Moscow/Berlin, 12 April 2022 (dpa/MIA) – Ukraine’s president worked on Tuesday to remind his Western allies that their help was needed to ward off Russia’s invasion, even as his Russian counterpart said he saw the invasion going to plan and expected all his goals to be achieved.
Ukrainian President Volodymyr Zelensky said part of the problem was that Europe seemed unwilling to put greater pressure on Russia, despite growing evidence of Russian war crimes as its forces retreated toward the country’s eastern border in recent weeks.
“Some EU states cannot commit to when they will at least noticeably restrict the purchase of Russian energy sources,” Zelensky said during an address to the Lithuanian parliament.
The war in Ukraine raises a strategic question for Europe, he said.
“Are the values that became the basis of Europe after World War II still alive? Or have the values already played their role and can at most still serve as exhibits in museums for tourists?” he said.
Zelensky also accused Russian troops of deporting hundreds of thousands of Ukrainians to Russia to silence them in the face of war crimes committed by Russian soldiers.
“They are taken to special camps. Their documents are taken from them, they are interrogated, humiliated. How many they kill is unknown,” he said. While similar accusations have been made, they have not been independently verified.
The invasion began on February 24. Russian President Vladimir Putin says it was necessary to “de-Nazify” Ukraine, but most analysts think that he simply wants to crush a Western-leaning Ukraine that would exemplify a lifestyle that would undermine support for Putin’s rule in Russia.
Putin on Tuesday reiterated that he is confident of victory in Ukraine and that the goals of what he has called a “special operation” will be achieved.
“There is no doubt about that,” Putin said, claiming he had no alternative to invade Ukraine and that the operation served to guarantee Russian security. “We had no other choice.”
He also lashed out at the war crimes allegations, particularly those involving Bucha, where Ukrainians say hundreds of bodies were found after Russian forces left. Putin said those charges were “provocations” and “fake.”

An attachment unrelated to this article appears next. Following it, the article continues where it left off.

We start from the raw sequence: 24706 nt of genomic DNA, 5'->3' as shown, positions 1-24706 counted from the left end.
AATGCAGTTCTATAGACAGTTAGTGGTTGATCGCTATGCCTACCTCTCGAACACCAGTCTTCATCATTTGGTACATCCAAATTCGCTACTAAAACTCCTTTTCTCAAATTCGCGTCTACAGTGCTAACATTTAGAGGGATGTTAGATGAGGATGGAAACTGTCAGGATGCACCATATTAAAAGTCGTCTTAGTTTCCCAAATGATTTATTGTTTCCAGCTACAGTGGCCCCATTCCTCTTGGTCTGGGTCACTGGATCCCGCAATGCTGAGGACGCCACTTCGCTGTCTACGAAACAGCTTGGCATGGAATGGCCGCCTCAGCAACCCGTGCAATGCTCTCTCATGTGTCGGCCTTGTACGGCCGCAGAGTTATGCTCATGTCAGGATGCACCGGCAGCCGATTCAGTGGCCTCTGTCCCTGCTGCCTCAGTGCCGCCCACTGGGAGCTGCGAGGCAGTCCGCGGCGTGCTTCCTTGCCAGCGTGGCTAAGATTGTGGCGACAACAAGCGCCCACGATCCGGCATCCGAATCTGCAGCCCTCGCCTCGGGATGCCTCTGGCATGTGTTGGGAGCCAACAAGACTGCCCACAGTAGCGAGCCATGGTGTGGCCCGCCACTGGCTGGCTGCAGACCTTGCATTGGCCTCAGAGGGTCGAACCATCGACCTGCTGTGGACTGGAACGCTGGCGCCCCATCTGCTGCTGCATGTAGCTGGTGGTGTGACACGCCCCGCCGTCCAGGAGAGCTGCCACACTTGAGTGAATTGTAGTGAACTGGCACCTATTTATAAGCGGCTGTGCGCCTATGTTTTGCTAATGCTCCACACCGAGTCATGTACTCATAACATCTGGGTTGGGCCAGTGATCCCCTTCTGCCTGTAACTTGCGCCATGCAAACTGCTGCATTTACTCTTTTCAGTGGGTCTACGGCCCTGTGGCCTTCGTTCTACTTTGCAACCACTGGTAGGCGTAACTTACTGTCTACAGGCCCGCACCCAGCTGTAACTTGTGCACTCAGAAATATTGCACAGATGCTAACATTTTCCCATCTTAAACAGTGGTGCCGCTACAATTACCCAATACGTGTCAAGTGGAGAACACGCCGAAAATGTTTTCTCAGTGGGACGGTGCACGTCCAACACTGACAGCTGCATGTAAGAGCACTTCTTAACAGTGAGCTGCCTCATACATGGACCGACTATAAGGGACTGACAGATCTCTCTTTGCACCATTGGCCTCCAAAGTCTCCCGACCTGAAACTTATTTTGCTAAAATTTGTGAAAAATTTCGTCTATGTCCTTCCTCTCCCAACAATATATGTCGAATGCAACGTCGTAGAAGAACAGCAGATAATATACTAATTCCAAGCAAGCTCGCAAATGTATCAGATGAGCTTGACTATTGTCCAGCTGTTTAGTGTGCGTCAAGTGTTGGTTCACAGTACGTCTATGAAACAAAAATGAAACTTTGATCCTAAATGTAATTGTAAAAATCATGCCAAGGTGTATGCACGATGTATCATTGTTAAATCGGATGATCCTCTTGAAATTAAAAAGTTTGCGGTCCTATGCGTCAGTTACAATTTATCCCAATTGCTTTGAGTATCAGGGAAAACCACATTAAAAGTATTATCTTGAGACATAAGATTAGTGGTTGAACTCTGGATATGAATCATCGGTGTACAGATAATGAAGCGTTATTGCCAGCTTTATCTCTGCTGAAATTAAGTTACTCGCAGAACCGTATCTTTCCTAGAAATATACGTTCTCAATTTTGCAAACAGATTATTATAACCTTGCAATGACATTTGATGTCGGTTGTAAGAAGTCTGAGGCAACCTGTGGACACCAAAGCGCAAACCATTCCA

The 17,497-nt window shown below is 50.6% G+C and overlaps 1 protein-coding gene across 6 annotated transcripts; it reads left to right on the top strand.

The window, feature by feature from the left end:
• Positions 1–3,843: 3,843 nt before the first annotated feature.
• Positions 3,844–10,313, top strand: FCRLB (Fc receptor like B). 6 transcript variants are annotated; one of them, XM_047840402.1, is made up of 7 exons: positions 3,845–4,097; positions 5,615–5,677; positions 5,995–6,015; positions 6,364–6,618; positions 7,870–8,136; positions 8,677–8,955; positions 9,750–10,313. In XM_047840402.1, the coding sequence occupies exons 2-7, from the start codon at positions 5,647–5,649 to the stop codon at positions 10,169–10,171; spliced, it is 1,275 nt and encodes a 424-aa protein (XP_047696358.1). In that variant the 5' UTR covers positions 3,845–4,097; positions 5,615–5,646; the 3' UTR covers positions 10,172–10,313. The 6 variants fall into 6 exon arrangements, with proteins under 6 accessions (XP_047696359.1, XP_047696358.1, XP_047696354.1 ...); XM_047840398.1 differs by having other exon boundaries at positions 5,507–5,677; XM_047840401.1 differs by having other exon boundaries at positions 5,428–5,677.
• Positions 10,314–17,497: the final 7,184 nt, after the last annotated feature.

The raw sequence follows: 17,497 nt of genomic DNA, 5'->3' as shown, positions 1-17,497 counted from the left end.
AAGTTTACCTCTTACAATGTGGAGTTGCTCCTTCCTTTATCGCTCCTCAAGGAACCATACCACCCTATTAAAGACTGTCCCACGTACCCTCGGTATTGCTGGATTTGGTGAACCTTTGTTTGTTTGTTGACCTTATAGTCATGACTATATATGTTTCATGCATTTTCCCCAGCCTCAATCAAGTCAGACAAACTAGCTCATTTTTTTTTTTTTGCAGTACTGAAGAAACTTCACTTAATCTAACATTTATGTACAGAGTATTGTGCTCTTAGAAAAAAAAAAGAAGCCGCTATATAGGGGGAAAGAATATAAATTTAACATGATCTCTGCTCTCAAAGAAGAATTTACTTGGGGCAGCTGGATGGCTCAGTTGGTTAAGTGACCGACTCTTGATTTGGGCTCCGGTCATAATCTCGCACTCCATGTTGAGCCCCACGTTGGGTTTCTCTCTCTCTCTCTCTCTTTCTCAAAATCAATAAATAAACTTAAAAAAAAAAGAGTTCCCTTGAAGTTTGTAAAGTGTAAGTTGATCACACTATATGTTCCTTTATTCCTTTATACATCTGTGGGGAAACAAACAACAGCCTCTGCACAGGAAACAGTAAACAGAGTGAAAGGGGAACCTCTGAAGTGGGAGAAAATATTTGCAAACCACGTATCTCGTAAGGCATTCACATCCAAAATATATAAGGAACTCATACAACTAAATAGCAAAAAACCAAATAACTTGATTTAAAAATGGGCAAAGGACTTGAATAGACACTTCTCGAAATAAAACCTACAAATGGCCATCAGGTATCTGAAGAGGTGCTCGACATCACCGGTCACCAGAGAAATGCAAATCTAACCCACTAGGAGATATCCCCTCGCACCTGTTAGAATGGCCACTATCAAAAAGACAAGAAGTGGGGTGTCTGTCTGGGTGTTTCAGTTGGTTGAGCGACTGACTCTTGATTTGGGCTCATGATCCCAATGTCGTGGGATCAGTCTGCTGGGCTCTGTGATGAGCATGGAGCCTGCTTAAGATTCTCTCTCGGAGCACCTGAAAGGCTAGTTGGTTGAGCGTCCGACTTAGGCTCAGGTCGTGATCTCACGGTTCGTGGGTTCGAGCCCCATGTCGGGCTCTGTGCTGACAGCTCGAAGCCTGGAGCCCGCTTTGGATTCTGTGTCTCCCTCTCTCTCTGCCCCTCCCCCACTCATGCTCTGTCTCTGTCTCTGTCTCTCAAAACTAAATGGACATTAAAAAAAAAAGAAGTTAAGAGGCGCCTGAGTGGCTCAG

Amid the back and forth, the fighting continued, on multiple fronts, as fresh charges of Russian cyberattacks emerged, allegedly targeting Ukraine’s electricity infrastructure.
The Russian military claimed on Tuesday that it had launched strikes on 32 military targets in Ukraine during the night.
A Buk-M1 anti-aircraft missile system as well as an ammunition depot and an aircraft hangar with Ukrainian air force technology were destroyed, among other targets, the spokesman for the Russian Defence Ministry, Igor Konashenkov, said.
The authorities also reported fierce night-time fighting in the Ukrainian port of Mariupol. “The remnants of the Ukrainian armed forces trapped on the territory of the Ilyich plant [iron and steel works] made an unsuccessful attempt to break out of the city,” said Konashenkov.
According to him, around 100 Ukrainian soldiers attempted to break out; half of them were killed. This information was initially not independently verifiable.
Russian troops are planning to advance to the administrative borders of Donetsk in eastern Ukrainian in their offensive on the region, Ukrainian and British sources said on Tuesday.
Russia will seek to capture the heavily besieged city of Mariupol as well as Popasna, a small town in the Luhansk region, according to the Ukrainian General Staff. An attack on Kurakhove is to be launched from there, it said.
Moscow is currently completing the deployment of Russian troops to the Russian regions of Belgorod and Voronezh near the border, it said.
Meanwhile the British Defence Ministry said it expects fighting in eastern Ukraine to intensify in the next two or three weeks. Russian attacks remain focused on Ukrainian positions near Donetsk and Luhansk with further fighting likely around Kherson and Mykolaiv and a renewed push towards Kramatorsk.